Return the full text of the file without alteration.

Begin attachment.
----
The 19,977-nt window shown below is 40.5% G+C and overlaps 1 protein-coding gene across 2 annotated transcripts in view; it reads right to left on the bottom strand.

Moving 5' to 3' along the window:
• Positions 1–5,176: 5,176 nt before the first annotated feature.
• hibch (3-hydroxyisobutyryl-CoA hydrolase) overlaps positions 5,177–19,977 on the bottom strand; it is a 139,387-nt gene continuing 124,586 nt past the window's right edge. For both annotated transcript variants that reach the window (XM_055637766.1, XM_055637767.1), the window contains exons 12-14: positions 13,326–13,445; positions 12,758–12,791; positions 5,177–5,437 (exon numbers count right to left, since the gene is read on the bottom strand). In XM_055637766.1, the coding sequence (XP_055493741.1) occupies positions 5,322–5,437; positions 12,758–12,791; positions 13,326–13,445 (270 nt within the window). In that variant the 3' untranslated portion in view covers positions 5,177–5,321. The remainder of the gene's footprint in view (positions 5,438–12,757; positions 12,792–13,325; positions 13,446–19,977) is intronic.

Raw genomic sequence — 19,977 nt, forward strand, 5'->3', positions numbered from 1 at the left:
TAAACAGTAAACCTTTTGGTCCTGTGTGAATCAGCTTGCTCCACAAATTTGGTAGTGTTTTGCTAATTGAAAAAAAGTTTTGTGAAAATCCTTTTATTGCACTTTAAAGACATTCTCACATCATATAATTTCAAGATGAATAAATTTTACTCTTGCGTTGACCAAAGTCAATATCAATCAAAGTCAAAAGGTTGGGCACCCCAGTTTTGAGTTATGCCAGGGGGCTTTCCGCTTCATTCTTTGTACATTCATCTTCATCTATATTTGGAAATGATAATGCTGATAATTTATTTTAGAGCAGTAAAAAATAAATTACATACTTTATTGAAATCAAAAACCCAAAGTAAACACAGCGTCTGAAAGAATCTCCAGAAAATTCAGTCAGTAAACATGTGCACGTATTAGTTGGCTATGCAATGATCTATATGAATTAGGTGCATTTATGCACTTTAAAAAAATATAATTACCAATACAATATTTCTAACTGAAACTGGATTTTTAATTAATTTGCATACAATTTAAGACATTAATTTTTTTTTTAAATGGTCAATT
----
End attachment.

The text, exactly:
The 19,977-nt window shown below is 40.5% G+C and overlaps 1 protein-coding gene across 2 annotated transcripts in view; it reads right to left on the bottom strand.

Moving 5' to 3' along the window:
• Positions 1–5,176: 5,176 nt before the first annotated feature.
• hibch (3-hydroxyisobutyryl-CoA hydrolase) overlaps positions 5,177–19,977 on the bottom strand; it is a 139,387-nt gene continuing 124,586 nt past the window's right edge. For both annotated transcript variants that reach the window (XM_055637766.1, XM_055637767.1), the window contains exons 12-14: positions 13,326–13,445; positions 12,758–12,791; positions 5,177–5,437 (exon numbers count right to left, since the gene is read on the bottom strand). In XM_055637766.1, the coding sequence (XP_055493741.1) occupies positions 5,322–5,437; positions 12,758–12,791; positions 13,326–13,445 (270 nt within the window). In that variant the 3' untranslated portion in view covers positions 5,177–5,321. The remainder of the gene's footprint in view (positions 5,438–12,757; positions 12,792–13,325; positions 13,446–19,977) is intronic.

Raw genomic sequence — 19,977 nt, forward strand, 5'->3', positions numbered from 1 at the left:
TAAACAGTAAACCTTTTGGTCCTGTGTGAATCAGCTTGCTCCACAAATTTGGTAGTGTTTTGCTAATTGAAAAAAAGTTTTGTGAAAATCCTTTTATTGCACTTTAAAGACATTCTCACATCATATAATTTCAAGATGAATAAATTTTACTCTTGCGTTGACCAAAGTCAATATCAATCAAAGTCAAAAGGTTGGGCACCCCAGTTTTGAGTTATGCCAGGGGGCTTTCCGCTTCATTCTTTGTACATTCATCTTCATCTATATTTGGAAATGATAATGCTGATAATTTATTTTAGAGCAGTAAAAAATAAATTACATACTTTATTGAAATCAAAAACCCAAAGTAAACACAGCGTCTGAAAGAATCTCCAGAAAATTCAGTCAGTAAACATGTGCACGTATTAGTTGGCTATGCAATGATCTATATGAATTAGGTGCATTTATGCACTTTAAAAAAATATAATTACCAATACAATATTTCTAACTGAAACTGGATTTTTAATTAATTTGCATACAATTTAAGACATTAATTTTTTTTTTAAATGGTCAATT